15 He did not talk. Everything was addressed to me. Kadijevic actually
16 spoke to both of us using the second person plural. But I was the only
17 one who spoke at that meeting. Nobody else but me asked the floor at that
19 Q. So whom was he addressing concerning the orders, then? Was he
20 addressing General Strugar?
21 A. Well, that's what I have been saying all along, he kept saying, "I
22 ordered you," you in the second person plural. And I kept wondering to
23 myself how could I be included when I never received orders from the
24 General Staff and General Kadijevic. But that is what he kept saying, "I
25 ordered you."
1 He must have meant General Strugar, but he wasn't direct. I don't
2 know why he didn't actually say it, who it was that he gave these orders
4 Q. You earlier - or just a few moments ago - said you didn't have the
5 right to speak about the 2nd Operational Group. Why not? Or speak for
6 the 2nd Operational Group.
7 A. Well, because in the Yugoslav People's Army, a command is far more
8 centralised than perhaps in other armies. Before the chief of General
9 Staff, or rather the minister of defence I cannot criticise the work of my
10 Superior Command at such a meeting. That's at least what my view about
11 this was. If this were an investigation, though, if direct questions were
12 put in this regard, then perhaps. But for me to speak up, to be the first
13 to speak about this, I thought I didn't have the right to do so.
14 Q. And your superior commander was at that time?
15 A. My superior commander was General Strugar. I thought that he was
16 the one who should proffer an explanation.
17 Q. Did General Strugar proffer any explanation at that particular
18 meeting with General Kadijevic, General Adzic, and General Simonovic?
19 A. No. He did not ask for the floor at all.
20 Q. And what was General Kadijevic's response with regard to Captain
21 Kovacevic? What did he say about Captain Kovacevic?
22 A. He asked me who this man was, how it was possible that he should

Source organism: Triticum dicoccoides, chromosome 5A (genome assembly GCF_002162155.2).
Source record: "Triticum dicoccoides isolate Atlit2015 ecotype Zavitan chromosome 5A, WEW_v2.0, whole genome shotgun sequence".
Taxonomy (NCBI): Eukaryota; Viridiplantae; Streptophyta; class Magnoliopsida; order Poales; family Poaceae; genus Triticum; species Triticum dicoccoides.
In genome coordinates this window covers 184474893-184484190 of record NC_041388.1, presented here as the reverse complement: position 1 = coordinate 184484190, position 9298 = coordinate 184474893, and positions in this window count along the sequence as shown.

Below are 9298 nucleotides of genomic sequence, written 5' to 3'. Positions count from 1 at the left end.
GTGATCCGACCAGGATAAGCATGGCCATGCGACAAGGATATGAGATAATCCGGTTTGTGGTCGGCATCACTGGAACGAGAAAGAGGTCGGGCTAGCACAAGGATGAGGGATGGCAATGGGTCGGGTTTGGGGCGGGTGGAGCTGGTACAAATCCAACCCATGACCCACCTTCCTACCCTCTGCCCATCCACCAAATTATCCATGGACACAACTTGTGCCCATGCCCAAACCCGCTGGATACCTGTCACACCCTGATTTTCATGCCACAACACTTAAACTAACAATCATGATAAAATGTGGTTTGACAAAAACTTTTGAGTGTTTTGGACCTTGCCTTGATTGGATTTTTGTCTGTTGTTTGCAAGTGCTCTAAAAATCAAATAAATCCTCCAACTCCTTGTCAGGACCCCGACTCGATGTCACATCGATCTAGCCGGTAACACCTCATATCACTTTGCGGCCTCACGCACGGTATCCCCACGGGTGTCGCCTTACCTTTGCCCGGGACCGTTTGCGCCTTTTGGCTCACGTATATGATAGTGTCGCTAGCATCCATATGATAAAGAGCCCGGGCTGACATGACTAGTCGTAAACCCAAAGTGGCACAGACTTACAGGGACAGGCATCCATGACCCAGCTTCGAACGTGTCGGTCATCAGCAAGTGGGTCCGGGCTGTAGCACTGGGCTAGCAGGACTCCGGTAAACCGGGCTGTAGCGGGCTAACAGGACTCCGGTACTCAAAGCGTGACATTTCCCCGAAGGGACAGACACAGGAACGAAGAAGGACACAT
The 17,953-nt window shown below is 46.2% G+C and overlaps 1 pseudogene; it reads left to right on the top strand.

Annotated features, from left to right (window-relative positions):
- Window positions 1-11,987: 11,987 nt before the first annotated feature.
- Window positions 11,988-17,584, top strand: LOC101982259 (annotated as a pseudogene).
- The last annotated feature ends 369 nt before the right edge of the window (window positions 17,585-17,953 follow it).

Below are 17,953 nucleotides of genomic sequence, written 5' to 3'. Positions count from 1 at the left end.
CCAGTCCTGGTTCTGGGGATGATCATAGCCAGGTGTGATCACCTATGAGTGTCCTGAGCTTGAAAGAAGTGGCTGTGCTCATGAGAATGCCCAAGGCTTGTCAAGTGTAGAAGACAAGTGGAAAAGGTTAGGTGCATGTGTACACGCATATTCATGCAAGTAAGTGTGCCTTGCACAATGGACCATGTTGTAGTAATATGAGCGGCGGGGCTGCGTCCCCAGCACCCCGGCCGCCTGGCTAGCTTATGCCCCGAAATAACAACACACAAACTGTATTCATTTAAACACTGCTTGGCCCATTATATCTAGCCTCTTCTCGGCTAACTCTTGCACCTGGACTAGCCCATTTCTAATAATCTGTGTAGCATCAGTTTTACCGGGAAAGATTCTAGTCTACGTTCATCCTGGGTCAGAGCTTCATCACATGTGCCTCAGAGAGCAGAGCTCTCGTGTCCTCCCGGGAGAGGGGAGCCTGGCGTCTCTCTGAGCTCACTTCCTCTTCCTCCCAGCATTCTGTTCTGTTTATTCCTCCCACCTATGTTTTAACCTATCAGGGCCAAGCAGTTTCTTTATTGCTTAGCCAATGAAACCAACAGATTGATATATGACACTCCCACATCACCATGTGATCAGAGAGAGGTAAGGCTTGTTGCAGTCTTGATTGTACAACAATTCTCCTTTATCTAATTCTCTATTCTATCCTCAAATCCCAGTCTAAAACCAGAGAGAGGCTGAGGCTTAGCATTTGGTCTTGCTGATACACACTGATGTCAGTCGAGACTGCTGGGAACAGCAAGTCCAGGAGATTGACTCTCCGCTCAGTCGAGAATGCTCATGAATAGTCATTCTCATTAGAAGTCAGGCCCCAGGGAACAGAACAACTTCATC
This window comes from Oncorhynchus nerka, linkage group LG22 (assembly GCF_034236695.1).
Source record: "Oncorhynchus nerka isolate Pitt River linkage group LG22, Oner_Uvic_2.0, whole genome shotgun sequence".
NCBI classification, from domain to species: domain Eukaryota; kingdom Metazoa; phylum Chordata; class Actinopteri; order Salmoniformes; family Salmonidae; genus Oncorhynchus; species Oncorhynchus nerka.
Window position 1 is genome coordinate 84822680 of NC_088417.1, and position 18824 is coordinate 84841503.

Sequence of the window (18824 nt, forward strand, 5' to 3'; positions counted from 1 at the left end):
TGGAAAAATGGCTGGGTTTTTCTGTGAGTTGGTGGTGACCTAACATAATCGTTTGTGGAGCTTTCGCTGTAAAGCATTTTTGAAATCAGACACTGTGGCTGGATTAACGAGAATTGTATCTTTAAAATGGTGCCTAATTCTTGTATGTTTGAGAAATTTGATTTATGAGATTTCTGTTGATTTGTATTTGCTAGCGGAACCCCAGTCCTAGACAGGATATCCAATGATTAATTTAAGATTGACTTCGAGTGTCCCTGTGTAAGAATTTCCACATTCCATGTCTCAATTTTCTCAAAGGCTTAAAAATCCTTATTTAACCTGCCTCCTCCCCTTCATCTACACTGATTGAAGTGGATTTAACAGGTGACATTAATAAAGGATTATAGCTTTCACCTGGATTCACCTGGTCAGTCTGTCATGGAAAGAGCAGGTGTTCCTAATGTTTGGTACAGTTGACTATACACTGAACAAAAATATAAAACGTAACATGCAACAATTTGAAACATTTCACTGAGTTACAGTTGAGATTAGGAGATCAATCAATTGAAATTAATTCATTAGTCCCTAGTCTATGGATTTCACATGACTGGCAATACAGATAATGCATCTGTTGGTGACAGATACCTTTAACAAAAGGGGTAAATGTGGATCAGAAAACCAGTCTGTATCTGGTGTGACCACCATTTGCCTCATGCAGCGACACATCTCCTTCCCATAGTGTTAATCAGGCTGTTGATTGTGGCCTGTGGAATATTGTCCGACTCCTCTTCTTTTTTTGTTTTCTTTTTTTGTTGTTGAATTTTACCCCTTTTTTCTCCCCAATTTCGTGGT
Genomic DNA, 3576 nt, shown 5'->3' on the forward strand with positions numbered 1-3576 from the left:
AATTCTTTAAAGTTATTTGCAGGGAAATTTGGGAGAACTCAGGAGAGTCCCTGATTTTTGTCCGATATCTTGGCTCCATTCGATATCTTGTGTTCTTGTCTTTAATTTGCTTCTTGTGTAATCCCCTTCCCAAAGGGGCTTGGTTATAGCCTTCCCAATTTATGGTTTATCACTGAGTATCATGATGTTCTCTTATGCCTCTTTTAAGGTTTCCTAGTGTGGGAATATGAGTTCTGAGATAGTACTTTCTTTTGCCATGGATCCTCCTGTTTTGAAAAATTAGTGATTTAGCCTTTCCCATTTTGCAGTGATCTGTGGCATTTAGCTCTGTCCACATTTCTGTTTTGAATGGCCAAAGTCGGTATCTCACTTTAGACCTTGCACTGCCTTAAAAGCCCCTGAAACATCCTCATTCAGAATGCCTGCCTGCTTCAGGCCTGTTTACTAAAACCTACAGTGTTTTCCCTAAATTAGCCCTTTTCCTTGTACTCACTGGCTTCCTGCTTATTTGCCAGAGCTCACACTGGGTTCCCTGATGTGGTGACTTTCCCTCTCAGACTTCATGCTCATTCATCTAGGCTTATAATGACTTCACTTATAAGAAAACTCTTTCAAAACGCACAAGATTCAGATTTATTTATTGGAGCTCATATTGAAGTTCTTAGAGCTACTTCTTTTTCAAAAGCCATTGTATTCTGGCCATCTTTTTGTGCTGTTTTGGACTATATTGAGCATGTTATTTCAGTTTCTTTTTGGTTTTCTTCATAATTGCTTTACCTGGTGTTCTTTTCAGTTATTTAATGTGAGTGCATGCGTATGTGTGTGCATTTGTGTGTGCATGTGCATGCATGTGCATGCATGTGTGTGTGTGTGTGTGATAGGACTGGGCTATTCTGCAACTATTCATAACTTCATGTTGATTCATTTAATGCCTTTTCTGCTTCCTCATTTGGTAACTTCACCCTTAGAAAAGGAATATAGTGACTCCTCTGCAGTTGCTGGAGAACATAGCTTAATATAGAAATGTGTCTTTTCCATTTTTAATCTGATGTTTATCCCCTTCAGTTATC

23 undertake such an attack. I gave him an answer by way of the remarks I
24 made, that I did not know him, that I first met him on the 10th of
25 November when that battalion was resubordinated to me, and that is when
1 this attack was launched, that this was a capable, young brave officer,
2 but it seems that his braveness was of the crazy type. But at that time,
3 I did not know him.
4 He had assumed duty from his seriously wounded commander, and that
5 he certainly was not up to the level required for leading such a unit.
6 Q. When you say, "Of the crazy type," are you suggesting
7 recklessness, or what are you suggesting by that term?
8 A. Well, I mean all of it put together, especially later on when I
9 investigated all of it.
10 Q. What casualties did Captain Kovacevic's battalion take as a result
11 of his attacking on the 6th?
12 A. On the 6th of December, he had 5 dead and 14 wounded. But
13 otherwise, that battalion had sustained their greatest casualties, more
14 than the entire brigade together in the totality of these operations. So
15 this shows this crazy braveness of his and recklessness.
16 Q. Did General Strugar know about the recklessness of Captain
18 A. I don't know what he thought about him. But I do know that he
19 looked up to him as an officer. In his opinion, he was an ideal officer
20 in terms of all of his characteristics and also in the opinion of others
21 at the time.
22 Q. When you say, "He looked up to him," are you saying General
23 Strugar looked up to Captain Kovacevic?
24 A. Yes. Yes, absolutely, yes.
25 Q. Did you tell General Kadijevic that you had proposed the
1 withdrawal of the 472nd Brigade earlier in time following concerns about
3 A. I think so. For the most part, I said things by way of an answer
4 to what he had asked. But for a while, I gave a free interpretation of
5 what was going on around the town.
6 Q. How did you feel about General Strugar's silence in the face of
7 the criticism being expressed by General Kadijevic and leaving you to do
8 the explaining?
9 A. I was very hurt on account of that because I realised that I was
10 left out in the open on my own, and that General Strugar did not want to
11 explain more extensively how this happened on the 6th of December, or at
12 least to protect me in some way or anything.
13 Q. Did you convey this to General Kadijevic at the time, how you were
15 A. No, no, no, I did not.
16 Q. From what you've just said, did you view yourself as what we refer
17 to as a scapegoat?
18 A. Well, that's not how I viewed myself. But all the circumstances